Archive for: Truth or Consequences

Pine Knot Owner Grace Woolf

The owner of the Pine Knot Saloon, Grace Woolf of Truth or Consequences, talks about the history of the bar that she and her husband, RC, built in 1950. Topics covered include the one-armed bandits that were once in bars all over T or C, watering holes like the Arizona Hotel & Bar and Ashbaugh’s NightClub, unsolved murders from back in the day, and the story of Hart Derish and Ernie Bonner, who fatally shot one another outside the Pink Knot in July 1951.

Sierra County Residents’ Panel

Sherry Fletcher moderates a panel of Sierra County long-timers including Pat Zimmerman Rocco (moved to Hot Springs in 1945), Martha Jane Cain (moved to Hot Springs in 1946), Judy Hopkins Smith (born 1943 in Caballo), Bill Hopkins (born 1933 in Caballo), Ed Hopkins (born 1937 in Caballo), Dale Hopkins (born 1937 in Caballo), Daisy Faulkner Wilson (born in Caballo), Jacque McKinney Johnston (arrived in Hot Springs in 1942), and Ken Johnston (arrived Hot Springs in 1932).

Origins of Truth or Consequences

A timeline of the inhabitation and development of the area that is modern-day Truth or Consequences. The Warm Springs Apaches are thought to be the earliest inhabitants of the area. Three centuries later, the first adobe structure, a hot springs bath, was built by the John Cross Cattle Company. Elephant Butte Dam construction began in 1911, and New Mexico achieved statehood in 1912. Both of these factors led to rapid growth in Hot Springs (renamed Truth or Consequences in 1950).

Bill Buhler

Bill Buhler was born in Minnesota. After law school and a stint in the military, he moved to Truth or Consequences in 1956. He opened a practice, served as the attorney for Hot Springs National Bank, and served on the City Commission from 1960-64. In this video he mostly discusses his involvement in the creation and development of the Geronimo Springs Museum (which did NOT begin with a Rotary Club pancake breakfast fundraiser, as has been rumored for years).  Mr. Buhler talks about the many people who contributed to the museum’s exhibits, buildings, and so forth – including Ann Wellborn, the interviewer.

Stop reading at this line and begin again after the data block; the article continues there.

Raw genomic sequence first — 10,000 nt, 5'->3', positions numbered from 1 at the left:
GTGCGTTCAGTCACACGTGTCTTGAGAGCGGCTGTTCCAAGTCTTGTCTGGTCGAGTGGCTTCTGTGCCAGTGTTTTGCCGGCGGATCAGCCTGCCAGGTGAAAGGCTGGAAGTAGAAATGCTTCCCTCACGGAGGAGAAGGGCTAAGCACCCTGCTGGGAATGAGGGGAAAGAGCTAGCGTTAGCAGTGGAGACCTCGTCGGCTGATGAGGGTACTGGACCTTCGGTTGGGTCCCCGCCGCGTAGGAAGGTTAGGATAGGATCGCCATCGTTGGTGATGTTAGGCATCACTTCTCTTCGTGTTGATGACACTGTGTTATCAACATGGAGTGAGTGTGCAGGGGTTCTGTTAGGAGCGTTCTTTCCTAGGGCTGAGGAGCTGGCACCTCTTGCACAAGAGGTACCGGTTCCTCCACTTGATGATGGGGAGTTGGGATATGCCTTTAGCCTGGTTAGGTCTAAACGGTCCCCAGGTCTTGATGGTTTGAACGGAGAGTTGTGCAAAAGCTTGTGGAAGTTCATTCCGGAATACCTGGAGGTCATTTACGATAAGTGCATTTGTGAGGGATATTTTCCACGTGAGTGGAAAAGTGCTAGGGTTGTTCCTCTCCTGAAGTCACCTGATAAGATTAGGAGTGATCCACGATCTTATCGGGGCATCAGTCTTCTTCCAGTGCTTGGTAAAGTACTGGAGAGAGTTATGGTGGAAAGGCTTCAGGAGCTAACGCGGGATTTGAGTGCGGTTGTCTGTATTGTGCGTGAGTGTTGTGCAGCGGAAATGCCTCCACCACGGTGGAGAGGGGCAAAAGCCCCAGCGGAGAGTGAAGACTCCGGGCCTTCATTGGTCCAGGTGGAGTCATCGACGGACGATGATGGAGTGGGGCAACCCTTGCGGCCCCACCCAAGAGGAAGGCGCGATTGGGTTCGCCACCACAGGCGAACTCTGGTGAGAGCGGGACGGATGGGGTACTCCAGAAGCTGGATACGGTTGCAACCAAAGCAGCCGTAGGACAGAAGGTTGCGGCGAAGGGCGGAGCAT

The Streets of T or C

A trip through the streets of Truth or Consequences, which were planned circa 1914 and then named and renamed through the years.

Headlights and Taillights

A collection of images and interesting facts relating to Sierra County, dating from the late 1800s to 1959.

Discussion of the Carrie Tingley Hospital is just after the 11:30 mark.

Carrie Tingley Hospital 70th Anniversary

The New Mexico State Veterans Home sits on a hill overlooking the Hot Springs district of modern day Truth or Consequences. It was built in 1937 as Carrie Tingley Hospital for Crippled Children. On the facility’s 100th birthday, in 2007, former employees and patients were invited to gather and pay tribute to the hospital. A brief history, scenes from the ceremony, and some historic and modern-day stills are included in this video.


This video offers a list of the cemeteries in Sierra County and includes directions to their sites. Also included are some descriptions of the notable and notorious people buried around the area.

Mayor’s Forum

Five Truth or Consequences Mayors (four former, one current) discuss their terms and the issues they face sitting on the City Commission.

Hazel Johnson

Hazel Johnson shares her memories of living on her family’s ranch in the San Andres Mountains before White Sands Missile Range was established.  She also shares early memories of the town of Hot Springs, including the location of “Lovers Lane.”